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    The national airspace (NAS) will rapidly evolve in the next ten to twenty years. Plans for Advanced Air Mobility (AAM) during that period envision highly automated airspace management systems and electrically powered vehicles. AAM concepts also anticipate limited human roles. The goal of limiting the human role is to minimize the potential for misadventures, yet how the human role is limited needs to be carefully considered in order to also preserve the potential for human successes. The field of resilience engineering (RE) focuses on how systems can change in order to seize an opportunity or withstand an unforeseen challenge. RE methods rely on the use of empirical data to optimize the ability of any system to adapt. RE studies have shown how individual and team initiatives ensure resilient system performance by creating safety through flexibility. Benefits of the RE approach include improved awareness of operational circumstances and how system elements depend on each other, and the ability to allocate limited resources and prepare for surprise. RE offers the ability to account for and incorporate the human role as an essential element in order to ensure NAS systems’ resilient performance. Data on the human contribution to safe and resilient system performance, which is termed “work as done,” are available but are not being considered as the NAS evolves. We present an approach that describes how use of RE can enable the evolving NAS to adapt, and perform, in a resilient manner

    Coin Sampling: Gradient-Based Bayesian Inference without Learning Rates

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    In recent years, particle-based variational inference (ParVI) methods such as Stein variational gradient descent (SVGD) have grown in popularity as scalable methods for Bayesian inference. Unfortunately, the properties of such methods invariably depend on hyperparameters such as the learning rate, which must be carefully tuned by the practitioner in order to ensure convergence to the target measure at a suitable rate. In this paper, we introduce a suite of new particle-based methods for scalable Bayesian inference based on coin betting, which are entirely learning-rate free. We illustrate the performance of our approach on a range of numerical examples, including several high-dimensional models and datasets, demonstrating comparable performance to other ParVI algorithms with no need to tune a learning rate.Comment: ICML 202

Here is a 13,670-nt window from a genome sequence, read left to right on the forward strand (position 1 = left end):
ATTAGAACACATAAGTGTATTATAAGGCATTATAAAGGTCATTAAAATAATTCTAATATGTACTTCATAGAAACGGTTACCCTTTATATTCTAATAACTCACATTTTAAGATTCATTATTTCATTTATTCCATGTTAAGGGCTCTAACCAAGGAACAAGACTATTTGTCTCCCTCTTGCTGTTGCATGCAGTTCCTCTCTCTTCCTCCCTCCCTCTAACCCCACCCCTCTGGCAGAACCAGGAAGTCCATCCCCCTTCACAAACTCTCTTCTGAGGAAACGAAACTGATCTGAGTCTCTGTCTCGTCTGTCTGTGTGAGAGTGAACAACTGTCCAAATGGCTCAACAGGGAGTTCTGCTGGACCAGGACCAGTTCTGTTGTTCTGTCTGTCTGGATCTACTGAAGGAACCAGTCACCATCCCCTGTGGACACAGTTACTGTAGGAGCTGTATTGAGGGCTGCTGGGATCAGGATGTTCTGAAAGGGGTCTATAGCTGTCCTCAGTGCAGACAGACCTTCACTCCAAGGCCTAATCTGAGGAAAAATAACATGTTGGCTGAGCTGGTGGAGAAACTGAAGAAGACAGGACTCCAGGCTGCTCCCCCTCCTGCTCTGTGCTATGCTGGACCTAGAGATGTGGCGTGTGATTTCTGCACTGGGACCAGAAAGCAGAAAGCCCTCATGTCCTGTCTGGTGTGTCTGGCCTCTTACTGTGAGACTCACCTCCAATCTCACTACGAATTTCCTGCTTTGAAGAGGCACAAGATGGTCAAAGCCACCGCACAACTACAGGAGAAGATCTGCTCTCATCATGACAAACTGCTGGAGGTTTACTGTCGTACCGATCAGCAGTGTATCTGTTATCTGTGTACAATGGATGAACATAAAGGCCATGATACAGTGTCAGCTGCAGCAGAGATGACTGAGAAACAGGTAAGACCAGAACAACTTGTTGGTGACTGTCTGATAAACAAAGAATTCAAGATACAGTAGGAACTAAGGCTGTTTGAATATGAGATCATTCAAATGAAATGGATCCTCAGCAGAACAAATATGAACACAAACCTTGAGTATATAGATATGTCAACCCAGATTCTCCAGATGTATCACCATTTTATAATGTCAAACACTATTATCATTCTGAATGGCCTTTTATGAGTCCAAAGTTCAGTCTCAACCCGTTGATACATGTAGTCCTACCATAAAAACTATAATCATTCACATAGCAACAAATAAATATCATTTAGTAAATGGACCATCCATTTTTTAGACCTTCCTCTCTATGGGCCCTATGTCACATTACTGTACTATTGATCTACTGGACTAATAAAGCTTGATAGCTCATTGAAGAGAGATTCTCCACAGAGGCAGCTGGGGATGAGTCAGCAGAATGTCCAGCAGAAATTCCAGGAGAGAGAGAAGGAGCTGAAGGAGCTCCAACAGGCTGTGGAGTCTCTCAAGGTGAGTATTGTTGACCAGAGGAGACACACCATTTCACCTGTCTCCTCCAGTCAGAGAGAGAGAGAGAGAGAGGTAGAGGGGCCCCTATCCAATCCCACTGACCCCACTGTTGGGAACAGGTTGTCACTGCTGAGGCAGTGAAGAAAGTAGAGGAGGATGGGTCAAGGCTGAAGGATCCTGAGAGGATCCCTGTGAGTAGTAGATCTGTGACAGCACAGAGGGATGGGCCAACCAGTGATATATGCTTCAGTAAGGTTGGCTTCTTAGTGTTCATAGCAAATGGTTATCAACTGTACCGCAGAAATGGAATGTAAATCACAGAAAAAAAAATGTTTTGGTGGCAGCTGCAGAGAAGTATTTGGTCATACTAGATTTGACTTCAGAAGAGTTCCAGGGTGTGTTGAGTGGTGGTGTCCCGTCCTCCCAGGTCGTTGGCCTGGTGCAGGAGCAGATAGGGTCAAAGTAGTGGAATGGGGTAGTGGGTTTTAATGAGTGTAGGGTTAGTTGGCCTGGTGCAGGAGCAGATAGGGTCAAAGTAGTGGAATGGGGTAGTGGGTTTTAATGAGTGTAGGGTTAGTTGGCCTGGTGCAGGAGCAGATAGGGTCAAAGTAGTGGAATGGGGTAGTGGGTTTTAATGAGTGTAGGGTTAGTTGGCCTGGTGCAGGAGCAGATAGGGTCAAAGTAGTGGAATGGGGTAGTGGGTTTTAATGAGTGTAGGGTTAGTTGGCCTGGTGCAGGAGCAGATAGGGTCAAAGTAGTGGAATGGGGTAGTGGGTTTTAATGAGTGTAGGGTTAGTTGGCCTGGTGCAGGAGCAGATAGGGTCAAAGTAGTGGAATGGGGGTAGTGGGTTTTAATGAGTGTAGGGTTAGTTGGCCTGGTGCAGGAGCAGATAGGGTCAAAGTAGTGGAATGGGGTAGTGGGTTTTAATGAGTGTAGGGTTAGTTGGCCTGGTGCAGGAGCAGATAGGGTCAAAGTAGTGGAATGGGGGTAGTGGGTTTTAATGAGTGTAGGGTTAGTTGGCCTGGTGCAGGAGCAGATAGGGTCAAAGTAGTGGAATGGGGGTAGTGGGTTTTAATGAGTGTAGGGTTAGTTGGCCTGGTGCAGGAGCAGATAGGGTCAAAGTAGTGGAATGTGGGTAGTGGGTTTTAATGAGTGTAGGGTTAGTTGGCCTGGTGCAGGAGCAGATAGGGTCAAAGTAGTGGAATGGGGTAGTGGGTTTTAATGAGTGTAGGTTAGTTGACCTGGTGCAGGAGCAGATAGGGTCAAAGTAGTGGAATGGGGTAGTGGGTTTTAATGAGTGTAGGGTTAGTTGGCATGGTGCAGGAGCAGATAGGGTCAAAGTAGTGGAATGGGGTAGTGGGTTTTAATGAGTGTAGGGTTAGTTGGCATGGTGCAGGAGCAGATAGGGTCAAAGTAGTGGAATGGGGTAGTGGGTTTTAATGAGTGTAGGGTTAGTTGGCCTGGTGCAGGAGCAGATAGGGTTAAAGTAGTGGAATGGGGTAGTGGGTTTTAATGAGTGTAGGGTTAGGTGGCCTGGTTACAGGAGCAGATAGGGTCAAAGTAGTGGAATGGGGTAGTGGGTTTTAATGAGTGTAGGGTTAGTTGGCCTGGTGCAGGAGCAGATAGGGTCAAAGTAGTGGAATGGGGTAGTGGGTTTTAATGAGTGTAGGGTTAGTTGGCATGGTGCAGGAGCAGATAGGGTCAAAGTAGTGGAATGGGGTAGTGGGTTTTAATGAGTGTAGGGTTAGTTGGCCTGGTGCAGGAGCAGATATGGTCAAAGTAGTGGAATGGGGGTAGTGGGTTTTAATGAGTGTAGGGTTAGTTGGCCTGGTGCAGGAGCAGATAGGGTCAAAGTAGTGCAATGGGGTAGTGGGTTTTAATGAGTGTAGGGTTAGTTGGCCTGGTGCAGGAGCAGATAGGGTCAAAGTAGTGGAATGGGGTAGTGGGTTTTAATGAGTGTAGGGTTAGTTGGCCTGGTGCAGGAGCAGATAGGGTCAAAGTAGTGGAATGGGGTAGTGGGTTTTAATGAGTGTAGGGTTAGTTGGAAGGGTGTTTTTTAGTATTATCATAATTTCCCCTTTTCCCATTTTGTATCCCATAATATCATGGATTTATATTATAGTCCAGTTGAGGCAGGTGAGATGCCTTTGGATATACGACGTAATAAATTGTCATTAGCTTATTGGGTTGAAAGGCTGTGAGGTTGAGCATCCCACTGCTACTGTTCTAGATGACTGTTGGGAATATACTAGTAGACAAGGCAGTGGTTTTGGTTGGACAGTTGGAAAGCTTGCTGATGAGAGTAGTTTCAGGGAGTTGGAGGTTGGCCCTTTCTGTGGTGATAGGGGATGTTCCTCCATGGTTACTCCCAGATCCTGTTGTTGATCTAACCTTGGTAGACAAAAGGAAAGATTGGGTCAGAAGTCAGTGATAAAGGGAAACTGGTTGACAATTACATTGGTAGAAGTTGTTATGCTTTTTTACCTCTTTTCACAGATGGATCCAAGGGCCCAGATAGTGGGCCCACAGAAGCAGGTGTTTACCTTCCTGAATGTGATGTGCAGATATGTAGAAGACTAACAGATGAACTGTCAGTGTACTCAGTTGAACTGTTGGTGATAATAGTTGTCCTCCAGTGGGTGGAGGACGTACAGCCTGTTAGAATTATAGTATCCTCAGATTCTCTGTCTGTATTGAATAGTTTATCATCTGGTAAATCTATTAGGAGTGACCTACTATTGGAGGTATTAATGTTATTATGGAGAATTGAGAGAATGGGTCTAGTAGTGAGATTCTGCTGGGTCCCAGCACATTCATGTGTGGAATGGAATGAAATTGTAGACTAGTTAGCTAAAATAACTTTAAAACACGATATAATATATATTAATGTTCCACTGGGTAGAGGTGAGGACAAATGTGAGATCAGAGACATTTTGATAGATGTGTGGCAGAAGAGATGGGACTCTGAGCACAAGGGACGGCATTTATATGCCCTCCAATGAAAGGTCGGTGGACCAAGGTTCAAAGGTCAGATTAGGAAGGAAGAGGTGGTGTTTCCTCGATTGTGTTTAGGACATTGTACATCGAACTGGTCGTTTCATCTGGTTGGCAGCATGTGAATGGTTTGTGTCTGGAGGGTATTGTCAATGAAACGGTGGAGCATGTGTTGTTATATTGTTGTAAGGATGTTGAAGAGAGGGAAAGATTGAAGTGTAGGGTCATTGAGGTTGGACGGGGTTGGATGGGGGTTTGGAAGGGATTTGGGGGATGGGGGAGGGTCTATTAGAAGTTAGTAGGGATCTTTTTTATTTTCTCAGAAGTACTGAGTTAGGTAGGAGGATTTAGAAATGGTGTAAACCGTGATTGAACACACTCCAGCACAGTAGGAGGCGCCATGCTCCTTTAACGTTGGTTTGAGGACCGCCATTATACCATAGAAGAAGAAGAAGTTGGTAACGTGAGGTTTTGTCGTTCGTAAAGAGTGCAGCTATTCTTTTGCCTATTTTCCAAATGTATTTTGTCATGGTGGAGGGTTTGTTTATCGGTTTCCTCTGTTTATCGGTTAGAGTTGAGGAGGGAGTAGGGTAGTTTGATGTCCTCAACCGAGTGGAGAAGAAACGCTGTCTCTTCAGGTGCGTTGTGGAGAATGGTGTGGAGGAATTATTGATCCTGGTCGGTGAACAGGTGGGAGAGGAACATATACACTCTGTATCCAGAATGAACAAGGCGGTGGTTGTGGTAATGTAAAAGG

Stein Variational Gaussian Processes

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    We show how to use Stein variational gradient descent (SVGD) to carry out inference in Gaussian process (GP) models with non-Gaussian likelihoods and large data volumes. Markov chain Monte Carlo (MCMC) is extremely computationally intensive for these situations, but the parametric assumptions required for efficient variational inference (VI) result in incorrect inference when they encounter the multi-modal posterior distributions that are common for such models. SVGD provides a non-parametric alternative to variational inference which is substantially faster than MCMC but unhindered by parametric assumptions. We prove that for GP models with Lipschitz gradients the SVGD algorithm monotonically decreases the Kullback-Leibler divergence from the sampling distribution to the true posterior. Our method is demonstrated on benchmark problems in both regression and classification, and a real air quality example with 11440 spatiotemporal observations, showing substantial performance improvements over MCMC and VI